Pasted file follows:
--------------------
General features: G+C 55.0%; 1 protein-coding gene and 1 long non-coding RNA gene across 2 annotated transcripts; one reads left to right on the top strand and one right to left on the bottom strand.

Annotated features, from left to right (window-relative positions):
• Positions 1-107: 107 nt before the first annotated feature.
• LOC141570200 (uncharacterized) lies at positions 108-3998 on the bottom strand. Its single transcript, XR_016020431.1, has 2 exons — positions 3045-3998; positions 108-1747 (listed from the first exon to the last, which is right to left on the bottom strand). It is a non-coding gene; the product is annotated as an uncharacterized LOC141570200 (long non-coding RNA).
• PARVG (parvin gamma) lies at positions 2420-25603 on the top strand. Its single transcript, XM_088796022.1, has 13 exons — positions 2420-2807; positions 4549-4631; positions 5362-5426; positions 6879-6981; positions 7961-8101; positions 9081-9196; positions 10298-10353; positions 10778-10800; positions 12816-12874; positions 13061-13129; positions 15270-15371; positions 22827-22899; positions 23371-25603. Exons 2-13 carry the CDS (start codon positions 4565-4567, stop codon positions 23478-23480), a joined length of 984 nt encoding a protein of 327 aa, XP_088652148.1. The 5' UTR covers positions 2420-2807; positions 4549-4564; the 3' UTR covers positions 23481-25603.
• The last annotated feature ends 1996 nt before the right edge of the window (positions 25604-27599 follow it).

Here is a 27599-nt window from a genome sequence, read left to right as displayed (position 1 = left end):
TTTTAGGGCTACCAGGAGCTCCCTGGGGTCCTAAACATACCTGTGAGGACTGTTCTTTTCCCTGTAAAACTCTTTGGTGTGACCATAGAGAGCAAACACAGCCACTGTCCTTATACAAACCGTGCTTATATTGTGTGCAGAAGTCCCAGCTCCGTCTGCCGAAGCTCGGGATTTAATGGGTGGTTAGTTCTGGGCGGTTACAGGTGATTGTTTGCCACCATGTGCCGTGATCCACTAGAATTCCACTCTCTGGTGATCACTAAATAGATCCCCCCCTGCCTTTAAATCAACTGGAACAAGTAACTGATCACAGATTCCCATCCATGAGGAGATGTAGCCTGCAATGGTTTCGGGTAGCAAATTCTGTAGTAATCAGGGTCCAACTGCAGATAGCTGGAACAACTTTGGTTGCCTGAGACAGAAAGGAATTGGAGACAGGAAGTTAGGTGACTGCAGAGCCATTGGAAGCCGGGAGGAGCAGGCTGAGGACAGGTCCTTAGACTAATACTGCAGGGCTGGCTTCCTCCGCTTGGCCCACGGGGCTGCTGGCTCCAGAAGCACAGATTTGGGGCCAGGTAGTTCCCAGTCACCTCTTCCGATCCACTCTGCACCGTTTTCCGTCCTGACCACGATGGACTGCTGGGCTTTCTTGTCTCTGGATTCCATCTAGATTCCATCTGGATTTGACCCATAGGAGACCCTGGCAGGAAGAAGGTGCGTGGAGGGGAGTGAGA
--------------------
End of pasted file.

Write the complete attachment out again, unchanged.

General features: G+C 55.0%; 1 protein-coding gene and 1 long non-coding RNA gene across 2 annotated transcripts; one reads left to right on the top strand and one right to left on the bottom strand.

Annotated features, from left to right (window-relative positions):
• Positions 1-107: 107 nt before the first annotated feature.
• LOC141570200 (uncharacterized) lies at positions 108-3998 on the bottom strand. Its single transcript, XR_016020431.1, has 2 exons — positions 3045-3998; positions 108-1747 (listed from the first exon to the last, which is right to left on the bottom strand). It is a non-coding gene; the product is annotated as an uncharacterized LOC141570200 (long non-coding RNA).
• PARVG (parvin gamma) lies at positions 2420-25603 on the top strand. Its single transcript, XM_088796022.1, has 13 exons — positions 2420-2807; positions 4549-4631; positions 5362-5426; positions 6879-6981; positions 7961-8101; positions 9081-9196; positions 10298-10353; positions 10778-10800; positions 12816-12874; positions 13061-13129; positions 15270-15371; positions 22827-22899; positions 23371-25603. Exons 2-13 carry the CDS (start codon positions 4565-4567, stop codon positions 23478-23480), a joined length of 984 nt encoding a protein of 327 aa, XP_088652148.1. The 5' UTR covers positions 2420-2807; positions 4549-4564; the 3' UTR covers positions 23481-25603.
• The last annotated feature ends 1996 nt before the right edge of the window (positions 25604-27599 follow it).

Here is a 27599-nt window from a genome sequence, read left to right as displayed (position 1 = left end):
TTTTAGGGCTACCAGGAGCTCCCTGGGGTCCTAAACATACCTGTGAGGACTGTTCTTTTCCCTGTAAAACTCTTTGGTGTGACCATAGAGAGCAAACACAGCCACTGTCCTTATACAAACCGTGCTTATATTGTGTGCAGAAGTCCCAGCTCCGTCTGCCGAAGCTCGGGATTTAATGGGTGGTTAGTTCTGGGCGGTTACAGGTGATTGTTTGCCACCATGTGCCGTGATCCACTAGAATTCCACTCTCTGGTGATCACTAAATAGATCCCCCCCTGCCTTTAAATCAACTGGAACAAGTAACTGATCACAGATTCCCATCCATGAGGAGATGTAGCCTGCAATGGTTTCGGGTAGCAAATTCTGTAGTAATCAGGGTCCAACTGCAGATAGCTGGAACAACTTTGGTTGCCTGAGACAGAAAGGAATTGGAGACAGGAAGTTAGGTGACTGCAGAGCCATTGGAAGCCGGGAGGAGCAGGCTGAGGACAGGTCCTTAGACTAATACTGCAGGGCTGGCTTCCTCCGCTTGGCCCACGGGGCTGCTGGCTCCAGAAGCACAGATTTGGGGCCAGGTAGTTCCCAGTCACCTCTTCCGATCCACTCTGCACCGTTTTCCGTCCTGACCACGATGGACTGCTGGGCTTTCTTGTCTCTGGATTCCATCTAGATTCCATCTGGATTTGACCCATAGGAGACCCTGGCAGGAAGAAGGTGCGTGGAGGGGAGTGAGA